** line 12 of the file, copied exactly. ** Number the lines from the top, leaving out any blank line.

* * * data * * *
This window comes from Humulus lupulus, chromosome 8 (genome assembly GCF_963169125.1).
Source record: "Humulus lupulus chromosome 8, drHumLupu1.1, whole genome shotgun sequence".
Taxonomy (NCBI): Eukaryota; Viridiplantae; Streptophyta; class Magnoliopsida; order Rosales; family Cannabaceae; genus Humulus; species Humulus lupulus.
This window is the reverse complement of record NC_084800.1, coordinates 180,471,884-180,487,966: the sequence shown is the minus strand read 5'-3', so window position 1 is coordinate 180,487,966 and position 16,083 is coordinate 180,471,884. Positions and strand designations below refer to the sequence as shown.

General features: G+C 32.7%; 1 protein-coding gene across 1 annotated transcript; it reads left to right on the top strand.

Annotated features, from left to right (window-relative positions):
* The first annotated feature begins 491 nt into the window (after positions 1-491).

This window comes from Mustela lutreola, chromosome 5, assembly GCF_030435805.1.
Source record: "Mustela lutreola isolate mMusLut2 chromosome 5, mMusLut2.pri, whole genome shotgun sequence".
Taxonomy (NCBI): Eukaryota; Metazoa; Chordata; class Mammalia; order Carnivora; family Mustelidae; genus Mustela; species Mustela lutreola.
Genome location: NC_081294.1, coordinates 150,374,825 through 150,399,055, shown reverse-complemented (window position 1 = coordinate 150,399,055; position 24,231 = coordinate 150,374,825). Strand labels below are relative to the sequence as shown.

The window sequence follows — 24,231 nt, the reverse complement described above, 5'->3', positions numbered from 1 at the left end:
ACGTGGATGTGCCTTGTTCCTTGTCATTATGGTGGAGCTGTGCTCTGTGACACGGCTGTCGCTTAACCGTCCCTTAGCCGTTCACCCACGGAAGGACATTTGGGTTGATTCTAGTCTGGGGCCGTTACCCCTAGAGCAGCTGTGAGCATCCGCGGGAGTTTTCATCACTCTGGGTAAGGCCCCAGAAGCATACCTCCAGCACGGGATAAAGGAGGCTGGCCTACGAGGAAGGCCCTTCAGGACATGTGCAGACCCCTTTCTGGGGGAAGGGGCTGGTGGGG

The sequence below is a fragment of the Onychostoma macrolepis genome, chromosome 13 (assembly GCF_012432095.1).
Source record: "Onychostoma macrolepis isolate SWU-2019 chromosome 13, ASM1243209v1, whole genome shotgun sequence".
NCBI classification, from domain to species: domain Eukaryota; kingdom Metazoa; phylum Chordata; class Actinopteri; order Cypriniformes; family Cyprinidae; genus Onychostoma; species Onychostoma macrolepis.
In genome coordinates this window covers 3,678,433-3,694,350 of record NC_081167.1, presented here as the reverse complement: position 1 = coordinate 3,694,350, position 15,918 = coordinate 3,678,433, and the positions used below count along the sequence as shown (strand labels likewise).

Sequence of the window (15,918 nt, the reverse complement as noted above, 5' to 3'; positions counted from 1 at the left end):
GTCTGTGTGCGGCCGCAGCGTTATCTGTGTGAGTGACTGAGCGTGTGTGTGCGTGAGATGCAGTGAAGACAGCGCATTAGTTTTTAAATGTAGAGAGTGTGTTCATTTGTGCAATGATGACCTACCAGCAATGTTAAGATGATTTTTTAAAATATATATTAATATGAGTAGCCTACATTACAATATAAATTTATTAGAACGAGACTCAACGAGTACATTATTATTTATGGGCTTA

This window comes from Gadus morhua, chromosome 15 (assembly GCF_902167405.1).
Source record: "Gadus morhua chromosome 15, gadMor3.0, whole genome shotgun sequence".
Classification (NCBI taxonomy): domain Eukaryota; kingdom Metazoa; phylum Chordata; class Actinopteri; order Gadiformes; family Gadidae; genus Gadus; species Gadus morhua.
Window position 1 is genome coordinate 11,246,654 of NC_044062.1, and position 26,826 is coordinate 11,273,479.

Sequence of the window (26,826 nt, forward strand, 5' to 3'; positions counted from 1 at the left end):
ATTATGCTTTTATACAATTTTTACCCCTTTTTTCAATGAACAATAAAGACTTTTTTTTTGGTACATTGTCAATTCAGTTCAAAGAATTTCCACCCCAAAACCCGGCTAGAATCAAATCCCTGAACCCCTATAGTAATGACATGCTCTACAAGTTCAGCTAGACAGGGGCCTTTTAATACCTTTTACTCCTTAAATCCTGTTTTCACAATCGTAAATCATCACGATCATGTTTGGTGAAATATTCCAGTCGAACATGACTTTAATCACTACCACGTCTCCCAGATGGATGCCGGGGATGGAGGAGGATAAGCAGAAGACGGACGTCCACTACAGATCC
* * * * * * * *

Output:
The window sequence follows — 24,231 nt, the reverse complement described above, 5'->3', positions numbered from 1 at the left end: